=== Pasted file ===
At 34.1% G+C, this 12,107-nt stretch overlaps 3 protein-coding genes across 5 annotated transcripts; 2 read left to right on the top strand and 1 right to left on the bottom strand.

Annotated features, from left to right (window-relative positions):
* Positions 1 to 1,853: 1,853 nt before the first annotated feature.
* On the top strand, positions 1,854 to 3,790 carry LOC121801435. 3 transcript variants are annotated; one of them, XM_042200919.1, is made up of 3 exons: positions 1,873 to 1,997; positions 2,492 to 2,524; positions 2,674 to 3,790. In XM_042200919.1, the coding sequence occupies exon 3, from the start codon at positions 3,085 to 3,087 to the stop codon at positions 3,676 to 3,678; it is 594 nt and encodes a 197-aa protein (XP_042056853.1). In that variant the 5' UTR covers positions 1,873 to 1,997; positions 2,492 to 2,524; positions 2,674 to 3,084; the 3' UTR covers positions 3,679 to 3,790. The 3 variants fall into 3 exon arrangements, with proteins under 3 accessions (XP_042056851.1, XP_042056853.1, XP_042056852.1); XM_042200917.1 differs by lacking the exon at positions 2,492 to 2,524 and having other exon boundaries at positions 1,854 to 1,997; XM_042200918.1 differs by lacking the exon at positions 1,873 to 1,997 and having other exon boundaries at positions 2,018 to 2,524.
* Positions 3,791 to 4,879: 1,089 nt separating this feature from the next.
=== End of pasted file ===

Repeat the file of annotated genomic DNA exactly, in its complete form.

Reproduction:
At 34.1% G+C, this 12,107-nt stretch overlaps 3 protein-coding genes across 5 annotated transcripts; 2 read left to right on the top strand and 1 right to left on the bottom strand.

Annotated features, from left to right (window-relative positions):
* Positions 1 to 1,853: 1,853 nt before the first annotated feature.
* On the top strand, positions 1,854 to 3,790 carry LOC121801435. 3 transcript variants are annotated; one of them, XM_042200919.1, is made up of 3 exons: positions 1,873 to 1,997; positions 2,492 to 2,524; positions 2,674 to 3,790. In XM_042200919.1, the coding sequence occupies exon 3, from the start codon at positions 3,085 to 3,087 to the stop codon at positions 3,676 to 3,678; it is 594 nt and encodes a 197-aa protein (XP_042056853.1). In that variant the 5' UTR covers positions 1,873 to 1,997; positions 2,492 to 2,524; positions 2,674 to 3,084; the 3' UTR covers positions 3,679 to 3,790. The 3 variants fall into 3 exon arrangements, with proteins under 3 accessions (XP_042056851.1, XP_042056853.1, XP_042056852.1); XM_042200917.1 differs by lacking the exon at positions 2,492 to 2,524 and having other exon boundaries at positions 1,854 to 1,997; XM_042200918.1 differs by lacking the exon at positions 1,873 to 1,997 and having other exon boundaries at positions 2,018 to 2,524.
* Positions 3,791 to 4,879: 1,089 nt separating this feature from the next.